This 45 year-old female patient presented with fevers and two weeks of obstipation. There was a past history of Crohn’s disease, multiple laparotomies, enterocutaneous and enterovaginal fistulas.
The CT shows a fistula from a loop of small bowel to the skin. None of the administered oral contrast passed into bowel distal to the fistula.
Crohn’s disease is an idiopathic inflammatory bowel disease with discontinuous and asymmetric involvement of the entire gastrointestinal tract. It is characterised by transmural non-caseating granulomatous inflammation. The usual onset is between 15 and 30 years, with no sex predominance. Presentation is with abdominal pain, fever, weight-loss, anaemia, perianal abscess or fistula, or malabsorption. There is involvement of the small bowel in 80% of cases, which manifests as fold thickening, aphthous ulcers, extensive mucosal ulceration, and fistulation to skin, bowel, vagina or bladder.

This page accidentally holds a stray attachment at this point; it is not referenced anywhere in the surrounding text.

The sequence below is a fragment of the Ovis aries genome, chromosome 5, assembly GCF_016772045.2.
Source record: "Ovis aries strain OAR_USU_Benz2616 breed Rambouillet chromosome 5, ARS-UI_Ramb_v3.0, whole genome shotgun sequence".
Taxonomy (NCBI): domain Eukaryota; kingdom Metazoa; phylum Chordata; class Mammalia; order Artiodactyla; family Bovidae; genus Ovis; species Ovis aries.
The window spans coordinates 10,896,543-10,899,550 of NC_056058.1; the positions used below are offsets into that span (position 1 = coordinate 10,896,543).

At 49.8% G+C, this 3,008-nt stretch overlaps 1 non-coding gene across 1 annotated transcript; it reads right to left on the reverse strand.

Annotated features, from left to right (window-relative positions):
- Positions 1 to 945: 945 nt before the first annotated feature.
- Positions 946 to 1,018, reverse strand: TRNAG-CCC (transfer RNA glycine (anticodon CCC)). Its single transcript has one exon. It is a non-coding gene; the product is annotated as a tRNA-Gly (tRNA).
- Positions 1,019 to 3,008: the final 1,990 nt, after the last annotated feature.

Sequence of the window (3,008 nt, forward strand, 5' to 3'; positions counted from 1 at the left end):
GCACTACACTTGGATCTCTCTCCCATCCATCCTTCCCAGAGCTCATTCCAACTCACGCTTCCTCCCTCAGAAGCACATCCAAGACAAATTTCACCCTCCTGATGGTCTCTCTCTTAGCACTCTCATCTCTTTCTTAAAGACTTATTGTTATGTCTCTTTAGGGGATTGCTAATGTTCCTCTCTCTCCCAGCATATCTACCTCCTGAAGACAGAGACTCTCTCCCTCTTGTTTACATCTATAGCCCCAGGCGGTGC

Reference: Dähnert W. Radiology Review Manual, 5th edition, Lippincott, Williams & Wilkins, 2003.
Credit: Dr Laughlin Dawes